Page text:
Conservation

Missouri Uses Hunter Statistics to Strengthen R3 Efforts

By actively mining existing licensing and participation data, states can better inform and tailor recruitment, retention and reactivation plans for prospective hunters.
Photo Credit: John Hafner

Author: Cassie Scott

What if hunters revealed what it took to keep them engaged? What if you listened and changed the way you approached recruiting new participants? Could such efforts increase the number of hunters in your state, and result in an increase in annual revenue for your archery business?

Good news: They do, and you can. All it takes is a little analysis and strategic planning.

The Missouri Department of Conservation is analyzing its extensive hunter statistical datasets to create a more strategic recruitment, retention and reactivation plan for boosting hunting participation statewide.

Lonnie Hansen, a retired resource scientist with the MDC, is analyzing multiple datasets to identify trends in license-buying habits and harvest records, as well as hunter behavior and demographics. His work will help guide industry and agency marketing efforts.

“There isn’t enough information to determine where our state’s money should be spent when discussing R3 efforts,” Hansen said. “My objective is to evaluate characteristics of people with different permit-buying habits to gain insights into where our efforts to recruit and retain hunters is best spent.”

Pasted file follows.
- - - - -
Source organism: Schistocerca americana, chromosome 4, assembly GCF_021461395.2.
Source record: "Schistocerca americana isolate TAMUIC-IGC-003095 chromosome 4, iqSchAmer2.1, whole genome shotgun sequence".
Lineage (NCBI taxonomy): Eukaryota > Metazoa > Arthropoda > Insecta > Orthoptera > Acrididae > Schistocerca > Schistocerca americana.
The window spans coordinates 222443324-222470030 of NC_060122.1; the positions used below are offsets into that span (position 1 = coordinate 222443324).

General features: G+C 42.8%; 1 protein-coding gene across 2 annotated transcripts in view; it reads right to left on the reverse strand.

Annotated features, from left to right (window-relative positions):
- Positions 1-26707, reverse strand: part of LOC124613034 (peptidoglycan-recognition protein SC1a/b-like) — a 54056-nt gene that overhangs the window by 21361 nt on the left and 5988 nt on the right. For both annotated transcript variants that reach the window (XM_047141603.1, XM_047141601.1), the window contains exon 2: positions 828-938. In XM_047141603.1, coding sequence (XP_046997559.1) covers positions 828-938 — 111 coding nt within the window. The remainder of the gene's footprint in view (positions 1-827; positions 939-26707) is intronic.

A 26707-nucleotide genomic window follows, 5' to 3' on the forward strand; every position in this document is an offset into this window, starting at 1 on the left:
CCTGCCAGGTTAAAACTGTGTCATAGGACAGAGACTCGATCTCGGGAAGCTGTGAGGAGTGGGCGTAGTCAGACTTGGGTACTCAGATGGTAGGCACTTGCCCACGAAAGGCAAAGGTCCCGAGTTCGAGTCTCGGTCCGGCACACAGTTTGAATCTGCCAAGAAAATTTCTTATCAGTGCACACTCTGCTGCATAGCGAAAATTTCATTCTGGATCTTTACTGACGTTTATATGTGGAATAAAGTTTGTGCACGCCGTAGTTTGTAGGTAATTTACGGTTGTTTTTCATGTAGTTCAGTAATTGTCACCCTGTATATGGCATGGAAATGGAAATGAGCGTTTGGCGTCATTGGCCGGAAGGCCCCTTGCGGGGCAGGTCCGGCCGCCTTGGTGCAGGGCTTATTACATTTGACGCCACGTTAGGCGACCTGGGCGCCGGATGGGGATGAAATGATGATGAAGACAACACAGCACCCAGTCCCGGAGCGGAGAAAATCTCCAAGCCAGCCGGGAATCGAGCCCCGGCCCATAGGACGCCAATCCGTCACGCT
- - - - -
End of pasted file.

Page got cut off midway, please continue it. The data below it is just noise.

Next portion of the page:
Why the Analysis Matters


As more people buy hunting and fishing licenses, they generate more money for states to manage wildlife populations, regulate hunting and fishing, and increase access to public lands. Photo Credit: John Hafner

License-sales data reveal much about hunters and hunting. As more people buy hunting and fishing licenses, they generate more money for states to manage wildlife populations, regulate hunting and fishing, and increase access to public lands. Because state wildlife agencies rely on license sales and federal excise taxes as their primary funding sources, it’s important to increase or at least stabilize hunter numbers.

Tom Kulowiec, supervisor for MDC’s biometrics and human-dimensions unit, expects Hansen’s analysis to improve the agency’s R3 efforts.

“As an agency, we’ve collected these datasets for a while, but up until this point we haven’t used it as extensively as we should,” Kulowiec said. “Lonnie’s work is an attempt to take this information and do some in-depth work with it. With the department shifting toward the R3 emphasis, the information may give us clues on how to move forward.”

Ronald Reitz, who reports to Kulowiec in the MDC, agreed: “Before you can influence change and take action, you need to understand where you’re at. (Then you can) start moving on R3 efforts to make sure they’re efficient and effective.”

How are Data Collected and Analyzed?


By tracking every person in its license database, the Missouri Department of Conservation identifies trends and pathways into hunter participation. This tactic is a shining example of how existing data can strategically inform statewide hunter R3 efforts. Photo Credit: John Hafner

The MDC creates a unique Conservation ID number for every person in its license database. Customers receive the ID the first time they buy a hunting or fishing license, and it stays with them for life. Hunters can also obtain a Conservation ID by enrolling in a hunter-education course.

The state began using this method in the late 1990s when point-of-sales licensing systems became electronic.